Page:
My Letter to Fear
by Patricia Steffy
Have you ever noticed how difficult it is to get a woman to admit that she is beautiful? Seriously. Give it a try. Ask five of your friends right now if they are beautiful. You might get their best two minute stand-up routine on why they are "FINE," but a quiet moment of admission is rare—even from women who are held up by society as being examples of physical perfection.
Do we demur because we're afraid that an admission of beauty makes us shallow, vain or arrogant? Or do we deny so that we can beat others to it? Ask a woman what she loves about her looks, and you'll see her searching for an answer. Is she looking for an acceptable answer, or is she genuinely searching for something that she wouldn't change?
Now ask a woman what she hates about her looks. Watch her not even pause ...
Pieces from My Letter to Fear were featured in a one-night only special showcase event. The showcase was directed by Danielle Turchiano and featured readings from Nikki DeLoach (Awkward.), Lesley Fera (Pretty Little Liars), Stevie Lynn Jones (Crisis), Jen Lilley (Days of Our Lives), Roma Maffia (Pretty Little Liars), Dennisha Pratt (The Sunny Side Up Show), and Carla Renata (Hart of Dixie). You can see excerpts from the readings here: http://www.patriciasteffy.com/showcase/
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In April of 2011, I decided to take life in a radically new direction. After nearly 17 years of working as an analyst for a major corporate law firm, I quit. The economy was terrible. I had no job waiting for me. The only thing I really had, other than some savings, was the absolute certainty that my life would not be what I wanted it to be if I stayed.
Now, I don't want this to seem as though I made this decision over margaritas during happy hour. It had been months, if not years, in the making. Changes, big and small, had happened at work to make me truly understand that the work was not going to improve. So, I began to plan. And because I am not one for big leaps, I also began to stall. I kept playing those “if they xxx, then I will stay” games. But when your gut knows that things have run their course, they are over. In the end, it took me eight months to make the jump.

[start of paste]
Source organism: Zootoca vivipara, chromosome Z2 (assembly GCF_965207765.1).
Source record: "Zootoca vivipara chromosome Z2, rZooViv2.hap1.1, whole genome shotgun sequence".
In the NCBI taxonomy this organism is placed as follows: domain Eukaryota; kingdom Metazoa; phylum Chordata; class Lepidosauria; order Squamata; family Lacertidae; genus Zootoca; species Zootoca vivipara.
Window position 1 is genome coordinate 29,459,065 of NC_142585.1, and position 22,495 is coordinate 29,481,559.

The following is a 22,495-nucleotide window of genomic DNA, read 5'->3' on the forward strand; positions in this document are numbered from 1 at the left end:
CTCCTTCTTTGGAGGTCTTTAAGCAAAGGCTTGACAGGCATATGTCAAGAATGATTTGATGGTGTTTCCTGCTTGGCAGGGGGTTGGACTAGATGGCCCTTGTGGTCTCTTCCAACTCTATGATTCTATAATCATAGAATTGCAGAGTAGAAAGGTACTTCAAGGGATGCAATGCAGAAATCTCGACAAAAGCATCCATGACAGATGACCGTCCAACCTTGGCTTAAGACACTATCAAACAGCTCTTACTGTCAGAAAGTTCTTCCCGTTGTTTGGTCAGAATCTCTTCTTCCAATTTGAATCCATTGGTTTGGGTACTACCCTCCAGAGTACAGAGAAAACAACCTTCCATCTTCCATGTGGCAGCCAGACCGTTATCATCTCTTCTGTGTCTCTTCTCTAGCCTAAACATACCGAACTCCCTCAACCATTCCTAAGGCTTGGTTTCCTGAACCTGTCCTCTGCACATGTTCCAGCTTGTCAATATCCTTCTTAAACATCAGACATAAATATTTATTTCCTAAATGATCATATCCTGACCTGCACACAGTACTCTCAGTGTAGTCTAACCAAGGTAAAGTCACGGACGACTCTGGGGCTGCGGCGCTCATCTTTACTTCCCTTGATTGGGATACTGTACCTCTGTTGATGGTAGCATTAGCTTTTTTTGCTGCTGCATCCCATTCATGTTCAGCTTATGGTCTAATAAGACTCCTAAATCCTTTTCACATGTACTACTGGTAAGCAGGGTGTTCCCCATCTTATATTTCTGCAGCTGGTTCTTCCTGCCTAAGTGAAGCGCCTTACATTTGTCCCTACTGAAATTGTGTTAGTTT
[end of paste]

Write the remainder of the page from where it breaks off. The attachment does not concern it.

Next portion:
I'd love to say that it has been wine and roses ever since. It hasn't. I'd love to say that I immediately knew I wanted to be a writer, and started submitting things and getting paid for my work from day one. I didn't. But it was a start, and that decision will impact the rest of my life.
My life looks nothing like it did then. My health has improved. My love life is different (for instance, I have time to have one now). And I frequently go through phases of downright hopefulness because I'm actually invested in the work I'm doing. Do I miss Christmas bonuses? Oh, wow, yes! But on balance, I like the life I've chosen. And I'm working on embracing and learning from the new challenges that a freelance life offers.
Would I change anything? If I could go back with perfect awareness of the results of some of my decisions, I would definitely change them. I would focus faster. I would say yes to opportunities sooner. I would get out of time-consuming and emotionally damaging situations when my gut first told me to get out. But those experiences and stumbles have continued to shape me and to inform my work.
I'm more than five years out now, and I have a lot to show for the leap. Am I satisfied? Of course, not! I'm never satisfied. There is so much more that I want to do. I want to connect with a broader audience for “My Letter to Fear.” I have written a film script that I love, and I want to see it get made. I'm starting to write a new comedy, and I have a web series that I'd love to get off the ground. But I'm grateful for what I have. I have wonderful people in my life. And I can honestly say that I'm looking forward to each day.